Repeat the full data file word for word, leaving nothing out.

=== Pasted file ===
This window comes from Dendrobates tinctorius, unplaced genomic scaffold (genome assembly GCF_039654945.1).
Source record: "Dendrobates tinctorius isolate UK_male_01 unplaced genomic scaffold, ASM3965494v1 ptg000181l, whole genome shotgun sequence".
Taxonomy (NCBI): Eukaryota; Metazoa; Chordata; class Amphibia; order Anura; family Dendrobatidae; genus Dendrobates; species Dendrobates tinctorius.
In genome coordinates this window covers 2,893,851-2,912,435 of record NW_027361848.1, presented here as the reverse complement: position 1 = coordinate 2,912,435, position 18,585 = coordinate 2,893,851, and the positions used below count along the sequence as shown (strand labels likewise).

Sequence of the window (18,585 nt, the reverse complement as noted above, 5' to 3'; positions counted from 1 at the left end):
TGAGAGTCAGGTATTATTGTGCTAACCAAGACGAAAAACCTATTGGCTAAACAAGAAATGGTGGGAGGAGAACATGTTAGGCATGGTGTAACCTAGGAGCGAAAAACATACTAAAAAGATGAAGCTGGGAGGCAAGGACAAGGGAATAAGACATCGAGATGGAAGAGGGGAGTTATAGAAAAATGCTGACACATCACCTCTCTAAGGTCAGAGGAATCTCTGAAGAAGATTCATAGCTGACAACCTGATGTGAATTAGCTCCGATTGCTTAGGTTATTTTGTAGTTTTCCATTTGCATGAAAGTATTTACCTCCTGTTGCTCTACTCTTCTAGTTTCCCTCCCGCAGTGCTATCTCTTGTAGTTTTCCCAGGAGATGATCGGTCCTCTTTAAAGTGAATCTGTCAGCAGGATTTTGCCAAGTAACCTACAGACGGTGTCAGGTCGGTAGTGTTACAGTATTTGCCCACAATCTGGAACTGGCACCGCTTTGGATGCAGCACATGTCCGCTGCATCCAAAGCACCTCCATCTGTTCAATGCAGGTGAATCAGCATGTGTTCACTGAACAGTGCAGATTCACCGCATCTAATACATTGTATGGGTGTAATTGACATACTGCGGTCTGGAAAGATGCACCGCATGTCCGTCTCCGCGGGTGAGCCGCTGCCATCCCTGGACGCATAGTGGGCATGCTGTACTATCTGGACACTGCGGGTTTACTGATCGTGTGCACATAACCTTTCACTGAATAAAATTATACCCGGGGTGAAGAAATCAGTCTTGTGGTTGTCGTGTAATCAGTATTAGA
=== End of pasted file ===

This window comes from Dendrobates tinctorius, unplaced genomic scaffold (genome assembly GCF_039654945.1).
Source record: "Dendrobates tinctorius isolate UK_male_01 unplaced genomic scaffold, ASM3965494v1 ptg000181l, whole genome shotgun sequence".
Taxonomy (NCBI): Eukaryota; Metazoa; Chordata; class Amphibia; order Anura; family Dendrobatidae; genus Dendrobates; species Dendrobates tinctorius.
In genome coordinates this window covers 2,893,851-2,912,435 of record NW_027361848.1, presented here as the reverse complement: position 1 = coordinate 2,912,435, position 18,585 = coordinate 2,893,851, and the positions used below count along the sequence as shown (strand labels likewise).

Sequence of the window (18,585 nt, the reverse complement as noted above, 5' to 3'; positions counted from 1 at the left end):
TGAGAGTCAGGTATTATTGTGCTAACCAAGACGAAAAACCTATTGGCTAAACAAGAAATGGTGGGAGGAGAACATGTTAGGCATGGTGTAACCTAGGAGCGAAAAACATACTAAAAAGATGAAGCTGGGAGGCAAGGACAAGGGAATAAGACATCGAGATGGAAGAGGGGAGTTATAGAAAAATGCTGACACATCACCTCTCTAAGGTCAGAGGAATCTCTGAAGAAGATTCATAGCTGACAACCTGATGTGAATTAGCTCCGATTGCTTAGGTTATTTTGTAGTTTTCCATTTGCATGAAAGTATTTACCTCCTGTTGCTCTACTCTTCTAGTTTCCCTCCCGCAGTGCTATCTCTTGTAGTTTTCCCAGGAGATGATCGGTCCTCTTTAAAGTGAATCTGTCAGCAGGATTTTGCCAAGTAACCTACAGACGGTGTCAGGTCGGTAGTGTTACAGTATTTGCCCACAATCTGGAACTGGCACCGCTTTGGATGCAGCACATGTCCGCTGCATCCAAAGCACCTCCATCTGTTCAATGCAGGTGAATCAGCATGTGTTCACTGAACAGTGCAGATTCACCGCATCTAATACATTGTATGGGTGTAATTGACATACTGCGGTCTGGAAAGATGCACCGCATGTCCGTCTCCGCGGGTGAGCCGCTGCCATCCCTGGACGCATAGTGGGCATGCTGTACTATCTGGACACTGCGGGTTTACTGATCGTGTGCACATAACCTTTCACTGAATAAAATTATACCCGGGGTGAAGAAATCAGTCTTGTGGTTGTCGTGTAATCAGTATTAGA